About 4.66 billion people worldwide have access to the internet [1]. The internet has gradually become part of human life, constantly changing people's lifestyle. As the availability and immediacy of information services provided by the internet continue to improve, and patients' private information can be concealed to a certain extent, internet health information services have become increasingly attractive [2]. In addition, the lack of medical resources makes people choose to obtain health information online to meet their own health information needs [3]. The online health information (OHI) that patients search for on the internet mainly includes information about diseases, nutrition, treatments, physical and mental health, etc [4,5]. The uneven quality of OHI has a major impact on patients. The credibility of information perceived by patients affects whether the patients use the internet as a frequently used and preferred information source [6]. Physicians are still the most popular source of health information, but the internet has gradually become another important source of health information [7].

OHI seeking can influence physician-patient relationships and patient compliance. Patients who can obtain more health information can better follow the treatment process and enjoy better therapeutic effects [8]. The rapid development of the internet has changed the access of patients to health information and affected the existing physician-patient relationship, which to a large extent determines the medical result that patients receive [9]. As mentioned before, patients choose to obtain health information online to meet their own needs. At the same time, the health information search results provided by the internet show that extreme situations, for example, advice that is contrary to the standard medical opinion or complex data provided by health care professionals, leads to misinterpretation, confusion, and other problems for patients [10]. Of course, the availability of health information on the internet is transforming many patients from passive medical service consumers to those who can participate in the medical process, which brings new challenges for many physicians [11,12]. When patients carry a lot of health information in a short consultation, can physicians deal with it as usual?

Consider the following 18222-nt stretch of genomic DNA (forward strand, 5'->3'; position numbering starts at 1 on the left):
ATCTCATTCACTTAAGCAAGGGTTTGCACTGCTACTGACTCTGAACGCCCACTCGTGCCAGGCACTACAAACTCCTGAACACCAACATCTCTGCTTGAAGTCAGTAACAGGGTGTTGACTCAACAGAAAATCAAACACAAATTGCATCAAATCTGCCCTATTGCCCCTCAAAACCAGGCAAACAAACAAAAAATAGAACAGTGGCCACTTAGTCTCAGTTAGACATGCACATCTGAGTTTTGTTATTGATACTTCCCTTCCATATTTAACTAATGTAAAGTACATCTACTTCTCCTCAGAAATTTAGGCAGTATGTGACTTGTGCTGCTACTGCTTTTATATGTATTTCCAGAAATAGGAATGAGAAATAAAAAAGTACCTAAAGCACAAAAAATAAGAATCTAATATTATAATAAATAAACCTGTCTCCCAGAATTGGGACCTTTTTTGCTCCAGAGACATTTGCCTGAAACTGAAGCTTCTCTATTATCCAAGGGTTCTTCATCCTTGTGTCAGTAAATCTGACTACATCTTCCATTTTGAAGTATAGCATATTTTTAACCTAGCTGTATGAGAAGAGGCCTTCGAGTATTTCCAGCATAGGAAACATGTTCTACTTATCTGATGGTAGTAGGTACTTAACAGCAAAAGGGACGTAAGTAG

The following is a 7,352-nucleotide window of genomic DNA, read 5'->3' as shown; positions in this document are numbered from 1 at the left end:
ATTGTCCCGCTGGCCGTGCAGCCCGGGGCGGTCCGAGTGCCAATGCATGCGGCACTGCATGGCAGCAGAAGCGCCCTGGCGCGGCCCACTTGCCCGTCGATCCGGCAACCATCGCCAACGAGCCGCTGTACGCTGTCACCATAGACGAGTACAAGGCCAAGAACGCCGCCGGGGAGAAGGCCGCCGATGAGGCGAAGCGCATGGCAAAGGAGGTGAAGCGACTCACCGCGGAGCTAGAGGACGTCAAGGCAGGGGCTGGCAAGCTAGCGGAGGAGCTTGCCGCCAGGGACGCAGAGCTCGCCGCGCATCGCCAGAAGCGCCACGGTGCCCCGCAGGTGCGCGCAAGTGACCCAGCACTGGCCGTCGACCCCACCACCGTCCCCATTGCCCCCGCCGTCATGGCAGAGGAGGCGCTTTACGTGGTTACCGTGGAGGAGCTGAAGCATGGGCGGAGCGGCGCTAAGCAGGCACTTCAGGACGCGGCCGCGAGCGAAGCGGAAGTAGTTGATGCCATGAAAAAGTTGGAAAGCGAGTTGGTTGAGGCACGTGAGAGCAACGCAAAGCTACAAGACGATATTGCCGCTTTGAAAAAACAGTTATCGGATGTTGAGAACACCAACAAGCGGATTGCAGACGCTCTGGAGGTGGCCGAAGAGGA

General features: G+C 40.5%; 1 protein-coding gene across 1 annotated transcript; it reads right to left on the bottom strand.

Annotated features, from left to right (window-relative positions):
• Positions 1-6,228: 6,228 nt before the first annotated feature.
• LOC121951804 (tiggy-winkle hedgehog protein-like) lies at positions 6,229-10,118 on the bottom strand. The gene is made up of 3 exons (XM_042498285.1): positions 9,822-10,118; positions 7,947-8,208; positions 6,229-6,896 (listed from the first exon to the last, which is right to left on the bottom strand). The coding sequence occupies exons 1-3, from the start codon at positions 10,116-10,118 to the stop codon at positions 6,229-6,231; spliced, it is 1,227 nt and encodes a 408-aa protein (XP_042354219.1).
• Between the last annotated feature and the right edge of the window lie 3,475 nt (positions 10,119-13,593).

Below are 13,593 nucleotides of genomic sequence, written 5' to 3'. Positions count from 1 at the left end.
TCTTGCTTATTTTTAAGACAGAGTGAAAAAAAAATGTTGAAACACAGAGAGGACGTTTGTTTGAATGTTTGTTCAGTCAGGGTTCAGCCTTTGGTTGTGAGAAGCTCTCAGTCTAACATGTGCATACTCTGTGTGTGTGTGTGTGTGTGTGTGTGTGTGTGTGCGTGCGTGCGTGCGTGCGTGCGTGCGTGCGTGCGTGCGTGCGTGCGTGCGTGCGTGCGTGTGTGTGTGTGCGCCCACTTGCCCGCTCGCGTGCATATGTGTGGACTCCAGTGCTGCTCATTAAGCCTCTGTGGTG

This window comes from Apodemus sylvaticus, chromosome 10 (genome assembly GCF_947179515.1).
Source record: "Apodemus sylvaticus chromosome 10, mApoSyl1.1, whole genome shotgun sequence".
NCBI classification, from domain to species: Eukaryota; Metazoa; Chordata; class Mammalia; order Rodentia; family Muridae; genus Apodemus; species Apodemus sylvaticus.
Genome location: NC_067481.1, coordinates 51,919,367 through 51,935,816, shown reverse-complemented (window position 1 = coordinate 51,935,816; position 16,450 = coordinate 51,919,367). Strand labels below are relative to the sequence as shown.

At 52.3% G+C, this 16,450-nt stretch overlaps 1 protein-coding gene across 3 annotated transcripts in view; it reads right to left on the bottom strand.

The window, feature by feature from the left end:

With the continuous development of the internet, the physician-patient relationship has attracted much attention. In terms of importance, the relationship between patients and physicians is second only to that of family [13]. It is viewed as extremely or very important by 67%, exceeding relationships with spiritual advisors, pharmacists, coworkers, and financial advisors [13]. Due to the patients' lack of understanding of diseases and communication barriers between physicians and patients, some patients cannot understand the results of diagnosis and treatment of the disease and the treatment behavior, which causes a series of problems [14]. Physician-patient communication is a complex clinical behavior whose main goal is to share medical information to improve the education of clinical diagnosis, treatment, and specific diseases [14]. The quality of physician-patient communication affects the physician-patient relationship. In the past, physicians made decisions and patients obeyed them, which constitutes the traditional physician-patient relationship [15]. Patients and medical staff advocate the transition to mutual participation, that is, shared power and responsibility [15]. Previous studies have shown that processing patients' OHI-seeking behavior in daily consultation can improve the quality of medical services [16]. In an ideal physician-patient relationship, patients should be guided instead of looking for OHI independently [17]. However, at present, patients are mainly looking for OHI by themselves, and they are unable to control the quality of information and other aspects.